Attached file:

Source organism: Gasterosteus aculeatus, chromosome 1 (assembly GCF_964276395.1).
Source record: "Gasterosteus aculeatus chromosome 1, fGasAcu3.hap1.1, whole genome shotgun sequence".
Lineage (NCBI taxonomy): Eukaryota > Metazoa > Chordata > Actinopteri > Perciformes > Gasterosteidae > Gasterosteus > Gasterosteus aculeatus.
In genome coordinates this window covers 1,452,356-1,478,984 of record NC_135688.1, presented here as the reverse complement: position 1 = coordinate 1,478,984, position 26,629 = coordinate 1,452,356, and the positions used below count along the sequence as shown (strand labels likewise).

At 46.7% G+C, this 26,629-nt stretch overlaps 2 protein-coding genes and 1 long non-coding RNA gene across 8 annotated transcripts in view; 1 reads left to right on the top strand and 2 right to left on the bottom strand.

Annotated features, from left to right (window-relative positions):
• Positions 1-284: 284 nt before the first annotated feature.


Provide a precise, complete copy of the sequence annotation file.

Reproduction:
Source organism: Gasterosteus aculeatus, chromosome 1 (assembly GCF_964276395.1).
Source record: "Gasterosteus aculeatus chromosome 1, fGasAcu3.hap1.1, whole genome shotgun sequence".
Lineage (NCBI taxonomy): Eukaryota > Metazoa > Chordata > Actinopteri > Perciformes > Gasterosteidae > Gasterosteus > Gasterosteus aculeatus.
In genome coordinates this window covers 1,452,356-1,478,984 of record NC_135688.1, presented here as the reverse complement: position 1 = coordinate 1,478,984, position 26,629 = coordinate 1,452,356, and the positions used below count along the sequence as shown (strand labels likewise).

At 46.7% G+C, this 26,629-nt stretch overlaps 2 protein-coding genes and 1 long non-coding RNA gene across 8 annotated transcripts in view; 1 reads left to right on the top strand and 2 right to left on the bottom strand.

Annotated features, from left to right (window-relative positions):
• Positions 1-284: 284 nt before the first annotated feature.